SURFSIDE, Fla. — Kostas Giannitsopoulos, a 55-year-old from Sugar Land, Texas knows his son Andreas, a student at Vanderbilt University, is in the Miami condominium high rise that collapsed, among more than 150 missing.
He just doesn't know if he's alive in the rubble, or gone. He told The Wall Street Journal that's he's holding out that his son, an athlete, and a family friend, wit whom he was staying there, survived. But he's girding for the worst news.
“I’m waiting on my two best friends—one of them is my 21-year-old son,” he said. “I’m crushed.”
His son was supposed to fly home the same day the building pancaked to the ground, sending rescue crews scrambling to try to find anyone alive inside the massive mix of concrete and steel and glass and debris.
“It’s like a roller coaster,” said Giannitsopoulos of the emotions roiling inside him, three days after the tragedy and reports that there was major structural damage under a swimming pool at the complex that was never fixed. Τhe family, originally hailed from the northern Greek region of Xanthi.
Andreas specialized in the decathlon and in his personal statement for his NCAA recruiting profile wrote that: “With my collegiate opportunities, I plan to first better and enrich myself in my education to better prepare for the onset of my life and what occupation I will pursue after my college years are over in the field of medicine, business, or engineering, and, second, plan to give my coaches and myself the benefit of competing at the next level as well as betterment for myself in rigorous training”.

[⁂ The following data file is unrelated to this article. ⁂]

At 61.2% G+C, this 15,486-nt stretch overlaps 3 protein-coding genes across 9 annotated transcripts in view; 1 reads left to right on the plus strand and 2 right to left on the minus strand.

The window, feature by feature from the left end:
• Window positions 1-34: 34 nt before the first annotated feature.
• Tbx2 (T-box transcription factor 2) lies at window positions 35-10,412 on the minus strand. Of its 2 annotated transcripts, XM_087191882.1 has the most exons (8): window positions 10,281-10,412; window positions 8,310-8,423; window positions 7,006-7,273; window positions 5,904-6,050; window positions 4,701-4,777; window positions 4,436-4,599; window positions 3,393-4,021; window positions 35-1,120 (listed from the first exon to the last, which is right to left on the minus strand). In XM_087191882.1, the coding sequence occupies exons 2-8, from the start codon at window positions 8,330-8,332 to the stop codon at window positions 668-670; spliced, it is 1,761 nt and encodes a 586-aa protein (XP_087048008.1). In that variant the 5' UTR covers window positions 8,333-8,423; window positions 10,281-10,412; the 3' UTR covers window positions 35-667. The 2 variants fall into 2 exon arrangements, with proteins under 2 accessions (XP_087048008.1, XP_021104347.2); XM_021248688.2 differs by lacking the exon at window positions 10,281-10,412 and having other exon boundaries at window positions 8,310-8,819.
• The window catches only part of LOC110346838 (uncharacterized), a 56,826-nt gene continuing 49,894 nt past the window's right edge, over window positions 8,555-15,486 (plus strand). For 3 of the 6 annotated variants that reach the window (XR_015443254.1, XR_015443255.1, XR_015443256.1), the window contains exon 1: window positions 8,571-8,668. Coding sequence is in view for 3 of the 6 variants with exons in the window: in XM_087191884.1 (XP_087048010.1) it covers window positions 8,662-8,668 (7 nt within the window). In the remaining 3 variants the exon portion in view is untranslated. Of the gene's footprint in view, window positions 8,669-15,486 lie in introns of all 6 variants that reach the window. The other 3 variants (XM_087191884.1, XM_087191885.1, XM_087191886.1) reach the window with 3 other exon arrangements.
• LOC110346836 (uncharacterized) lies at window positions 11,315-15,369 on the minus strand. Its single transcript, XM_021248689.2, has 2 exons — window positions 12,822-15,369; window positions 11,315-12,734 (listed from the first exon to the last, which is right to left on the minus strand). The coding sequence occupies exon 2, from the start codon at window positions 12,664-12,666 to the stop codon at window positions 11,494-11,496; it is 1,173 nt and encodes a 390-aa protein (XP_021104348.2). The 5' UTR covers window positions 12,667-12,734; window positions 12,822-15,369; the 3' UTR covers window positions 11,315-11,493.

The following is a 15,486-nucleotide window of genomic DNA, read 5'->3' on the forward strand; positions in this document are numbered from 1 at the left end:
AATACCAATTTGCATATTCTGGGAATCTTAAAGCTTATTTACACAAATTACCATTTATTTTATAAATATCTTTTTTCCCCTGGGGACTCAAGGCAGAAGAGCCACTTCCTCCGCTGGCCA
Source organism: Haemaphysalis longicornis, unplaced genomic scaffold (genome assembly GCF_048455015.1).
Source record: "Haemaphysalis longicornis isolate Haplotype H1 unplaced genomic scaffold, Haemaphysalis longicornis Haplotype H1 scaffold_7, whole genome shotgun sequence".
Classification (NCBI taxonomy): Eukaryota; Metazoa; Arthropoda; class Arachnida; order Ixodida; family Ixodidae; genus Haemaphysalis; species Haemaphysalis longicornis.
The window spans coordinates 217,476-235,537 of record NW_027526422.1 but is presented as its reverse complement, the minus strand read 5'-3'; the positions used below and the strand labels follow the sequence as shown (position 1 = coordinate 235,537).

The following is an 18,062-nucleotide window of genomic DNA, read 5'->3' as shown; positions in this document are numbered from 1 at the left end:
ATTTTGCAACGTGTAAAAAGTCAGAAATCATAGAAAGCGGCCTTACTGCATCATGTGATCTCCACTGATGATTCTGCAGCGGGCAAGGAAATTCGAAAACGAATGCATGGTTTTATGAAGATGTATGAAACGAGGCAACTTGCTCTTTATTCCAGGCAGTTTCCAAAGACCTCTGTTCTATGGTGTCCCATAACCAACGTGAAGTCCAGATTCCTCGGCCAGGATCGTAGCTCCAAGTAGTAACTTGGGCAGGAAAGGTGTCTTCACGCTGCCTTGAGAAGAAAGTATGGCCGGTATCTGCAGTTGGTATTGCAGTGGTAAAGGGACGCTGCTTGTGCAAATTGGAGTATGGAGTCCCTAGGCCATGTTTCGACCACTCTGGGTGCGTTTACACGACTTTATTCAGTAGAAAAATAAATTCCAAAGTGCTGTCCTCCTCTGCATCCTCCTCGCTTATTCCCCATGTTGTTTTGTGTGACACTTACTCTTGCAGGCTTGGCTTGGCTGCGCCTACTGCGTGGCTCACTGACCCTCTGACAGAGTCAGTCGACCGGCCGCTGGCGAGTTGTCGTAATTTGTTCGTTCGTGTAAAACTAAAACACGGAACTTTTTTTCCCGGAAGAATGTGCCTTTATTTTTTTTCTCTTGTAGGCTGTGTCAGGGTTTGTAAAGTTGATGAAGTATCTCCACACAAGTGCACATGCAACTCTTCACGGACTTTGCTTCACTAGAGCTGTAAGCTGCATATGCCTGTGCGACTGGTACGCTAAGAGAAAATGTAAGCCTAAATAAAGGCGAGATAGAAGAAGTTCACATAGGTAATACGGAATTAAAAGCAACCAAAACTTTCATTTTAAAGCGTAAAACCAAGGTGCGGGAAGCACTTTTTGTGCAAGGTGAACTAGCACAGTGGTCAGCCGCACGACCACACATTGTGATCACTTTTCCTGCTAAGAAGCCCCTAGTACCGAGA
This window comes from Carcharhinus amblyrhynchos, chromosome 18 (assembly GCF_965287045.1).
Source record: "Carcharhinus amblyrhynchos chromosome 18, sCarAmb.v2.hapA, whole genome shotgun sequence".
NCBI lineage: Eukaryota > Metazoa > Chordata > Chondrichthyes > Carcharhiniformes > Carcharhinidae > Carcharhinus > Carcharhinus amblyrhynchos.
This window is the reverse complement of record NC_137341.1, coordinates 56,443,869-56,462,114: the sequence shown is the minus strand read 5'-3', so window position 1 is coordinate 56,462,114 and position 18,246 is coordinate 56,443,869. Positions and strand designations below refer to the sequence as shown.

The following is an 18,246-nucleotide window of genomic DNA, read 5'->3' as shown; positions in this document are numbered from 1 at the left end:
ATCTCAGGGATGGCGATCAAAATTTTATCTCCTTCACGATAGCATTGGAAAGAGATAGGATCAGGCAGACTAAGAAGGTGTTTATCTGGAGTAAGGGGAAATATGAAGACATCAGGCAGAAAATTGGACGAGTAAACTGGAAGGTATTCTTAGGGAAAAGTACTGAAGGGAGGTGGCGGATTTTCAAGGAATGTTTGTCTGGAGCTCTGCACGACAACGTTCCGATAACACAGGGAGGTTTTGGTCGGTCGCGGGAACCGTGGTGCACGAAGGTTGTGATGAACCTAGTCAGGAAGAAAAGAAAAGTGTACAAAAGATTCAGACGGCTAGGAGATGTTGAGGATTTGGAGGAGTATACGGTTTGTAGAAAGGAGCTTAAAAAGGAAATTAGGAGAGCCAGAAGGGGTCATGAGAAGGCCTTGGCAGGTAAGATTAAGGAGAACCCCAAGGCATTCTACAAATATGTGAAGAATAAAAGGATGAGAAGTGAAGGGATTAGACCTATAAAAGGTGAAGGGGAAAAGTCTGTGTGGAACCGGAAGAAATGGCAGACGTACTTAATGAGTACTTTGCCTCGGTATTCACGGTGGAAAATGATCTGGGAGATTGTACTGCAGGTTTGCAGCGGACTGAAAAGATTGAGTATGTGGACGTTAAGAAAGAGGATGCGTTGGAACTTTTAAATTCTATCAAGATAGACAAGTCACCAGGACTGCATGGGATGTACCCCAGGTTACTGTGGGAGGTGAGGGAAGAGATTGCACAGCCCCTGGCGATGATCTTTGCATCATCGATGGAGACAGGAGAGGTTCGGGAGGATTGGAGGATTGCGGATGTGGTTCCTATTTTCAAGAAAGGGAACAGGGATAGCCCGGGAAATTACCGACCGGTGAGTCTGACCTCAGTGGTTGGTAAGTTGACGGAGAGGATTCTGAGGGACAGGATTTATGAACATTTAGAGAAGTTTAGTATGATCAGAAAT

Dozens of anguished families are awaiting word on the fate of loved ones. The wait has been agonizing.
The atmosphere inside a hotel ballroom where around 200 family members were being briefed by authorities was tense, two people present told The Associated Press on condition of anonymity to discuss the private conversations.
The two said families frustrated with the slow pace of recovery efforts had demanded they be allowed to go to the scene and attempt a collective shout – an attempt as much to find survivors as a cathartic farewell to those who had died.
The confirmed death toll rose to five June 26 as rescuers battled fire and smoke deep inside the heap in a race against time. With a sulfur-like stench hanging in the air, they used everything from trained dogs and sonar equipment to buckets and drones.
“Our top priority continues to be search-and-rescue and saving any lives that we can,” Miami-Dade Mayor Daniella Levine Cava said.
He said the identification of three bodies had dropped the number of people unaccounted for down to 156, and crews also discovered other unspecified human remains.
The remains are being sent to the medical examiner, and authorities are gathering DNA samples from family members to aid in identification.
A video posted online showed an official briefing families. When he said they had found remains among the rubble, people began sobbing.
Surfside Mayor Charles Burkett said a city official had led a cursory review of the nearby Champlain Towers North and Champlain Towers East buildings but “didn’t find anything out of the ordinary.”
The news came after word of a 2018 engineering report that showed the building, which was built in 1981, had “major structural damage” to a concrete slab below its pool deck that needed extensive repairs, part of a series of documents that were released by the city of Surfside.
Further documentation showed the estimated cost of the repairs would total over $9 million. That included more than $3.8 million for garage, entrance and pool remediation and nearly $3.2 million for fixes to the exterior façade.
While officials said no cause for the collapse has been determined, Florida Gov. Ron DeSantis said a “definitive answer” was needed in a timely manner.
(Material from the Associated Press was used in this report)